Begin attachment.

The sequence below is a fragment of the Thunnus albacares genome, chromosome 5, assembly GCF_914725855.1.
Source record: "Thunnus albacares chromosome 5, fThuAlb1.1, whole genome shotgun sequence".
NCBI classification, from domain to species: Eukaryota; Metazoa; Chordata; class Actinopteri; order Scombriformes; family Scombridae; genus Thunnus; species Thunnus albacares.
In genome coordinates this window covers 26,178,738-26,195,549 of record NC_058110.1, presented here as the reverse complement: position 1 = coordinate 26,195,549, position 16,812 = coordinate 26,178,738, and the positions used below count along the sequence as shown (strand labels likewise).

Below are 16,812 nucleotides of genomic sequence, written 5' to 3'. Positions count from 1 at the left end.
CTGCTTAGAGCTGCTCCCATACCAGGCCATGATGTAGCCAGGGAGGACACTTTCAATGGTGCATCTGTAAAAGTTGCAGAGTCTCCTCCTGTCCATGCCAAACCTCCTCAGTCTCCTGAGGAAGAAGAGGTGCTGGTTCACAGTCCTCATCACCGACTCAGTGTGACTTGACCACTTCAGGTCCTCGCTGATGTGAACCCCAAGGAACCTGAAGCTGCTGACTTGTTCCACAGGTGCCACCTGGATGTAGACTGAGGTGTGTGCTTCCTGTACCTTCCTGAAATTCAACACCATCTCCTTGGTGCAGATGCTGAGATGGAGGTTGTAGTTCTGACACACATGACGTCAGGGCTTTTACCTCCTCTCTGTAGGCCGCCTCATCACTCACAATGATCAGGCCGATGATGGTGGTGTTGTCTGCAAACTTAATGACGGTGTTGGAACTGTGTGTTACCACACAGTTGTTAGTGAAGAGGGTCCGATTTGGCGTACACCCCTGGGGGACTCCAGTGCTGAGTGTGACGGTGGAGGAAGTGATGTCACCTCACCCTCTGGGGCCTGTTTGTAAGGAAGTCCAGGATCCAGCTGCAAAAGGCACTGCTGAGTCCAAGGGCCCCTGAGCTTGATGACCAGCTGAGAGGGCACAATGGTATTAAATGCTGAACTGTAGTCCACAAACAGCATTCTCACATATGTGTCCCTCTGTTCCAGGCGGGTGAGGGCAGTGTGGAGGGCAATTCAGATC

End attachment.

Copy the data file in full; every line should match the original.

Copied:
The sequence below is a fragment of the Thunnus albacares genome, chromosome 5, assembly GCF_914725855.1.
Source record: "Thunnus albacares chromosome 5, fThuAlb1.1, whole genome shotgun sequence".
NCBI classification, from domain to species: Eukaryota; Metazoa; Chordata; class Actinopteri; order Scombriformes; family Scombridae; genus Thunnus; species Thunnus albacares.
In genome coordinates this window covers 26,178,738-26,195,549 of record NC_058110.1, presented here as the reverse complement: position 1 = coordinate 26,195,549, position 16,812 = coordinate 26,178,738, and the positions used below count along the sequence as shown (strand labels likewise).

Below are 16,812 nucleotides of genomic sequence, written 5' to 3'. Positions count from 1 at the left end.
CTGCTTAGAGCTGCTCCCATACCAGGCCATGATGTAGCCAGGGAGGACACTTTCAATGGTGCATCTGTAAAAGTTGCAGAGTCTCCTCCTGTCCATGCCAAACCTCCTCAGTCTCCTGAGGAAGAAGAGGTGCTGGTTCACAGTCCTCATCACCGACTCAGTGTGACTTGACCACTTCAGGTCCTCGCTGATGTGAACCCCAAGGAACCTGAAGCTGCTGACTTGTTCCACAGGTGCCACCTGGATGTAGACTGAGGTGTGTGCTTCCTGTACCTTCCTGAAATTCAACACCATCTCCTTGGTGCAGATGCTGAGATGGAGGTTGTAGTTCTGACACACATGACGTCAGGGCTTTTACCTCCTCTCTGTAGGCCGCCTCATCACTCACAATGATCAGGCCGATGATGGTGGTGTTGTCTGCAAACTTAATGACGGTGTTGGAACTGTGTGTTACCACACAGTTGTTAGTGAAGAGGGTCCGATTTGGCGTACACCCCTGGGGGACTCCAGTGCTGAGTGTGACGGTGGAGGAAGTGATGTCACCTCACCCTCTGGGGCCTGTTTGTAAGGAAGTCCAGGATCCAGCTGCAAAAGGCACTGCTGAGTCCAAGGGCCCCTGAGCTTGATGACCAGCTGAGAGGGCACAATGGTATTAAATGCTGAACTGTAGTCCACAAACAGCATTCTCACATATGTGTCCCTCTGTTCCAGGCGGGTGAGGGCAGTGTGGAGGGCAATTCAGATC